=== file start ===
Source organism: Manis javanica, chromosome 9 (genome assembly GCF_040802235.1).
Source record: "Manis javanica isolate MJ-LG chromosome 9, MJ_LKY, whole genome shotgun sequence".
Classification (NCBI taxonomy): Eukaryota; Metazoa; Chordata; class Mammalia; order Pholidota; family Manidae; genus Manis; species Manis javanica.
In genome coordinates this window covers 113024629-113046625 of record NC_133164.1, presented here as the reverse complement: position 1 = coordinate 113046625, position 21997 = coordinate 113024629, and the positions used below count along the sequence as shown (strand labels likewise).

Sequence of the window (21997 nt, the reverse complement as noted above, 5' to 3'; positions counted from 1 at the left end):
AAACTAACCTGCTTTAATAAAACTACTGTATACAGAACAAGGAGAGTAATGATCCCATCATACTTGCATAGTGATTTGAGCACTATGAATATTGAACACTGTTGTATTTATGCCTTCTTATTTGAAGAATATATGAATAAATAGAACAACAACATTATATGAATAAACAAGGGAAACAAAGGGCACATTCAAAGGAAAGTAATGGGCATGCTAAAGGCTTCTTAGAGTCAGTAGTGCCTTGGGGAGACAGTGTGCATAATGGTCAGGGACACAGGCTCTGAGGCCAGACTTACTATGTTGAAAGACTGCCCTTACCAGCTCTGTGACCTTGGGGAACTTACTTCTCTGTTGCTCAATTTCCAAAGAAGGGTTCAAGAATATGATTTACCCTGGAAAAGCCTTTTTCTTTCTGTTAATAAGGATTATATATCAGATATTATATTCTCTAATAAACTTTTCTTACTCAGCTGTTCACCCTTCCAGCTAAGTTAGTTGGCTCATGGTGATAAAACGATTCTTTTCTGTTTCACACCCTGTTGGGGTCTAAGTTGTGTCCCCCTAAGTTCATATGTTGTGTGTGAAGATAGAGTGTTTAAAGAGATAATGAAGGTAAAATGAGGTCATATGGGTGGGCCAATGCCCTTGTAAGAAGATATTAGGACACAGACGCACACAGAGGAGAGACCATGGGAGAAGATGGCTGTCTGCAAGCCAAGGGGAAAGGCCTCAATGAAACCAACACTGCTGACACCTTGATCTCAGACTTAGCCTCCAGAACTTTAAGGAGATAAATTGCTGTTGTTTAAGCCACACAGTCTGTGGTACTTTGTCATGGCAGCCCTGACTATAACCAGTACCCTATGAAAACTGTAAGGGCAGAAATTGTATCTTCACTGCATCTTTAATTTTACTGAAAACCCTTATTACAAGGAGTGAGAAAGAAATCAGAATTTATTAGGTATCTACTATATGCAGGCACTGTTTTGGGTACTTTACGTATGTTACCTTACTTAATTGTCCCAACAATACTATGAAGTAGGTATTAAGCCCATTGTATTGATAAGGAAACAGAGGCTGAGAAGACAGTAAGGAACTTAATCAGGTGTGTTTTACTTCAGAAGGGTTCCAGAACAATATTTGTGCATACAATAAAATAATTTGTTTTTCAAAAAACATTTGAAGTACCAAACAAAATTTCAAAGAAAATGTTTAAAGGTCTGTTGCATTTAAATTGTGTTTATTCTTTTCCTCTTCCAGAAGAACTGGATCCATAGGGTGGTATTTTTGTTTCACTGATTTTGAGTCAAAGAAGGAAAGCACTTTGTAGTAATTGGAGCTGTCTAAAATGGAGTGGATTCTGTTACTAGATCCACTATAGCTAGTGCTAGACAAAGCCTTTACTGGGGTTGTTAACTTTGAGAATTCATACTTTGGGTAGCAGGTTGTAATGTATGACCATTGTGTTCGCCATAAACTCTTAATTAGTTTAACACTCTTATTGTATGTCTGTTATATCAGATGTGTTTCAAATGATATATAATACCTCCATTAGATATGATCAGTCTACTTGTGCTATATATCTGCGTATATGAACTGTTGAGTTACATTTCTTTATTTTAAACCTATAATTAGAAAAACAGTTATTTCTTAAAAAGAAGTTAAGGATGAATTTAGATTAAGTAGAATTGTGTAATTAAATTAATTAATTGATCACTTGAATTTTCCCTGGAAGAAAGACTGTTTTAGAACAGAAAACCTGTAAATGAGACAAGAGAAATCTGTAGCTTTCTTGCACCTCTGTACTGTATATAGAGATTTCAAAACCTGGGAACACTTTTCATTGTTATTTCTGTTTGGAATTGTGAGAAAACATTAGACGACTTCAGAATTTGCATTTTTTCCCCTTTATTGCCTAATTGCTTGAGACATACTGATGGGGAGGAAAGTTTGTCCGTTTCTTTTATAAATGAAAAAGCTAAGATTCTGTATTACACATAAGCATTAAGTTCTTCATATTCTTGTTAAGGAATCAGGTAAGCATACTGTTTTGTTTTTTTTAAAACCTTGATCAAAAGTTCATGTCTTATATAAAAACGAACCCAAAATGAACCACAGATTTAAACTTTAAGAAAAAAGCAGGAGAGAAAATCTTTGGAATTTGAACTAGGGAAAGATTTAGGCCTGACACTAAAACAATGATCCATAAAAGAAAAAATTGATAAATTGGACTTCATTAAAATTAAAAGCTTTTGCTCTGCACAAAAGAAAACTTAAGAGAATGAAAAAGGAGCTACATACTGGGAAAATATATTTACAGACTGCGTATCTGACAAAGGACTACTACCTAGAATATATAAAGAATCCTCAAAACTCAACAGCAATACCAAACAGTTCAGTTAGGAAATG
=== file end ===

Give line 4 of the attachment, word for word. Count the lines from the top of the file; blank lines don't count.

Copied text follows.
In genome coordinates this window covers 113024629-113046625 of record NC_133164.1, presented here as the reverse complement: position 1 = coordinate 113046625, position 21997 = coordinate 113024629, and the positions used below count along the sequence as shown (strand labels likewise).